Brady got a head start on Niners preparation

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Brady got a head start on Niners preparation

FOXBORO -- The Patriots have gone through a logistical grind this season.

Beginning August 22 when the team flew to Tampa, the Patriots were on the road for five out of six games before the end of September.

In October, they flew back and forth to Seattle. Then, after a week in Foxboro, they flew to London to play St. Louis before flying home through the winds of Hurricane Sandy.

They had their Thursday night game against the Jets in prime time on Thanksgiving.

That kicked off a stretch of three night games out of four which will conclude Sunday night against the San Francisco 49ers.

High-class problems? No doubt. The Bills, for instance, don't get many prime-time gigs.

The excuse of tough scheduling and travel is there for the Patriots. Not only do they refuse to use it, they try to completely ignore it.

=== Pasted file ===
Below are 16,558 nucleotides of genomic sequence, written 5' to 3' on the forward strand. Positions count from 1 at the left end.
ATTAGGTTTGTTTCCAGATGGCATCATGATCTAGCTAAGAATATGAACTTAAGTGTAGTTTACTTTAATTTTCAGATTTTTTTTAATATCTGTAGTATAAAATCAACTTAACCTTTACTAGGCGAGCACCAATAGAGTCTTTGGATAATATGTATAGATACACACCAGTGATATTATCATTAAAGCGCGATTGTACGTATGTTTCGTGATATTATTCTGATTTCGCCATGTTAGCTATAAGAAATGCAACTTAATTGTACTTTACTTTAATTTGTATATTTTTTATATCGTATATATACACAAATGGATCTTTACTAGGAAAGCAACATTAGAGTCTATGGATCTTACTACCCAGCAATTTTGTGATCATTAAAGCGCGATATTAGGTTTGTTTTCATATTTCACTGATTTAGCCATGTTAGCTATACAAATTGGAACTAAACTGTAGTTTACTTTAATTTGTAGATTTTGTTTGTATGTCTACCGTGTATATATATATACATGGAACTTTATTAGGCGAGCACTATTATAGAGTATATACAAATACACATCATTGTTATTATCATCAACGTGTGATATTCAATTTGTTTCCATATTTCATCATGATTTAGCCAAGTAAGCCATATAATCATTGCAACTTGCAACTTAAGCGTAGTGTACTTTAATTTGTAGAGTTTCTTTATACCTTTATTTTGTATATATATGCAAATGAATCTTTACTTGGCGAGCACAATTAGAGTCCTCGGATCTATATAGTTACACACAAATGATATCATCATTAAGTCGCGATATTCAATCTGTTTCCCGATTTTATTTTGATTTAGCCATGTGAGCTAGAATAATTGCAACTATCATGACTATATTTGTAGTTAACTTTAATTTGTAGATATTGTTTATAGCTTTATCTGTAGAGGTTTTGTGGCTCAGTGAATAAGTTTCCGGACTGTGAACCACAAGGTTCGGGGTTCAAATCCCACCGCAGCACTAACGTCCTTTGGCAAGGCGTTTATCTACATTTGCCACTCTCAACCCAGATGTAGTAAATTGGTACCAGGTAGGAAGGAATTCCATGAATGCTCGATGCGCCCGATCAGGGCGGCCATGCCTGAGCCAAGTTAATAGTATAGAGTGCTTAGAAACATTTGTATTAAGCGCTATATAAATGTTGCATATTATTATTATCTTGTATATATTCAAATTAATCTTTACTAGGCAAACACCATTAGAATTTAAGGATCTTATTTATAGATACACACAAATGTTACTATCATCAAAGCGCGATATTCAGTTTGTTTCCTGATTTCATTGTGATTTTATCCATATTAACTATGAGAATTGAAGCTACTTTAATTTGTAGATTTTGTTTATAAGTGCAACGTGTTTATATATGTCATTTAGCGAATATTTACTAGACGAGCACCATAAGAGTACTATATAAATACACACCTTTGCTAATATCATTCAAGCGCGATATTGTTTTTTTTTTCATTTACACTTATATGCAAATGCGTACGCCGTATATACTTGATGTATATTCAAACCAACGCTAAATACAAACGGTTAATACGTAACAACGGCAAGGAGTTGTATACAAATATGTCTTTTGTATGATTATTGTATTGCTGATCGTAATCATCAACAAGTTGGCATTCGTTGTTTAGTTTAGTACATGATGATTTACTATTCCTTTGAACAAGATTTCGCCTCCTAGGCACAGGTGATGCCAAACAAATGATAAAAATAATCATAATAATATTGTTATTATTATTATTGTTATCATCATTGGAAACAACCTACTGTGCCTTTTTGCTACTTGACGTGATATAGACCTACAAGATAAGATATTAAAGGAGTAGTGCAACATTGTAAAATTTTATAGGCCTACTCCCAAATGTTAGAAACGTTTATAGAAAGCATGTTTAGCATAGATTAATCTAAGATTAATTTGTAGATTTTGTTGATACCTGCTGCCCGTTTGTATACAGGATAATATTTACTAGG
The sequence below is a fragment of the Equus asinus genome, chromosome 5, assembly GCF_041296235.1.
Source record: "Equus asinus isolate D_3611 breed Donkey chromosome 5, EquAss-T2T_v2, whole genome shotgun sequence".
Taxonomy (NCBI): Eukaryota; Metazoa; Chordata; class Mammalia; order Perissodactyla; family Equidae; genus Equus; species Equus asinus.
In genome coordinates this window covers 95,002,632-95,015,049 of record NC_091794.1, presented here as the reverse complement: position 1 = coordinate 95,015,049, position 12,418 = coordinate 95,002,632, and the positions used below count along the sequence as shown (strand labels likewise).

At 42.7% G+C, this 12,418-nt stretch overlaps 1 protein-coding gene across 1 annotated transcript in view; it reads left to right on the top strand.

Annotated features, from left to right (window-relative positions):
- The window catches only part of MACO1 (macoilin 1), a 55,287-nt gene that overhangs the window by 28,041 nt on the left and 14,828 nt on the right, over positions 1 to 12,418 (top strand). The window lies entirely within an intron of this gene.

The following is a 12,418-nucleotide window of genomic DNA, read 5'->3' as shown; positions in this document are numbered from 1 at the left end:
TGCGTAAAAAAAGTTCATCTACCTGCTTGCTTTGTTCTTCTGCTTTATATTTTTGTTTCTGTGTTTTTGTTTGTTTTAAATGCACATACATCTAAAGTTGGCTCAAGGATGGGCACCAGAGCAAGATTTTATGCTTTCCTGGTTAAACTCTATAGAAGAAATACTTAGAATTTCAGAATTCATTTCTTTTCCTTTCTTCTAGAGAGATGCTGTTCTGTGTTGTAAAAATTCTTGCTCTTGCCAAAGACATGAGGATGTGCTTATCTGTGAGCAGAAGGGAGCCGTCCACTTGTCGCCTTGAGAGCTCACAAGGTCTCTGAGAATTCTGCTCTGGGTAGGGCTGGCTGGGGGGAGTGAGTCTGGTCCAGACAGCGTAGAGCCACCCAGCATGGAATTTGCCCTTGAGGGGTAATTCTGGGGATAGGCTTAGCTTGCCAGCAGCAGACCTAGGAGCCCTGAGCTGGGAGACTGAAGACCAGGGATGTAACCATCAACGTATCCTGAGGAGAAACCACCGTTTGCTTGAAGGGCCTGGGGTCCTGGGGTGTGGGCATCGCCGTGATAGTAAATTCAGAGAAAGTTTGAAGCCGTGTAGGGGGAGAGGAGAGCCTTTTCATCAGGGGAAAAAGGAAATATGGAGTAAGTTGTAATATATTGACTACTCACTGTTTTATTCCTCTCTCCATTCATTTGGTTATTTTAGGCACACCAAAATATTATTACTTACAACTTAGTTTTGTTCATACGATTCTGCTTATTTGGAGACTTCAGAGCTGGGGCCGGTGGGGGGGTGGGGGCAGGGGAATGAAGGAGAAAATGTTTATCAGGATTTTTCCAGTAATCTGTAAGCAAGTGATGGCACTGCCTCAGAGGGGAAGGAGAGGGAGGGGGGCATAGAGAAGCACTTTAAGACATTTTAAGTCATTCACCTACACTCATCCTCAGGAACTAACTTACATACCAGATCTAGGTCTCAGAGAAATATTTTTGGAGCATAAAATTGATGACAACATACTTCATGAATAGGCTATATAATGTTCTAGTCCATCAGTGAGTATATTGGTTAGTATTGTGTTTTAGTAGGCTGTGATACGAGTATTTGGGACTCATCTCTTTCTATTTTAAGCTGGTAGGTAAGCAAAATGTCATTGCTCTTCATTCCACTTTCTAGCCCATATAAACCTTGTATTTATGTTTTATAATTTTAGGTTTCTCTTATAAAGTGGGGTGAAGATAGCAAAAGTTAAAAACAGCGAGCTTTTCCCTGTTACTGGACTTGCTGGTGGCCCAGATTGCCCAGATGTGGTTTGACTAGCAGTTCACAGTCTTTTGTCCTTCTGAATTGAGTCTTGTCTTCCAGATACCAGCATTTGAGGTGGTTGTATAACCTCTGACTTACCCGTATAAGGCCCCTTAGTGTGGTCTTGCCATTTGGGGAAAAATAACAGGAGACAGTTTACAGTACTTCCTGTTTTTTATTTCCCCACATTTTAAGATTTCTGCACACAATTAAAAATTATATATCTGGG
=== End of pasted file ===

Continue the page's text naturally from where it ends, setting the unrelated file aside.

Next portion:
One of the reasons the Patriots are 10-3 (and the three losses are by a total of four points) is that they have the ultimate nerd at quarterback.

Tom Brady started preparing for the 49ers before he'd eaten his Thanksgiving turkey.

"After our Thursday night game against the Jets, I tried to do a bunch of work on the Niners," Brady said Wednesday morning. "So I put a couple of days in there and actually after the game on Monday night, I felt like I just had to watch their most recent game and I was caught up. So, you try to take advantage of a little extra time, a little planning. I probably wouldnt have done that 10 years ago."

There's a lot to get ready for with the Niners. They have a hard-hitting secondary with safeties Donte Whitner and Dashon Goldson and defensive linemen Aldon Smith (19.5 sacks) and Justin Smith. They have one of the league's best linebacking groups anchored by Patrick Willis.

Brady long ago realized that the burden of preparation that's on a quarterback is light years beyond what his teammates have to handle. Which, as they say, is why he gets paid the big bucks.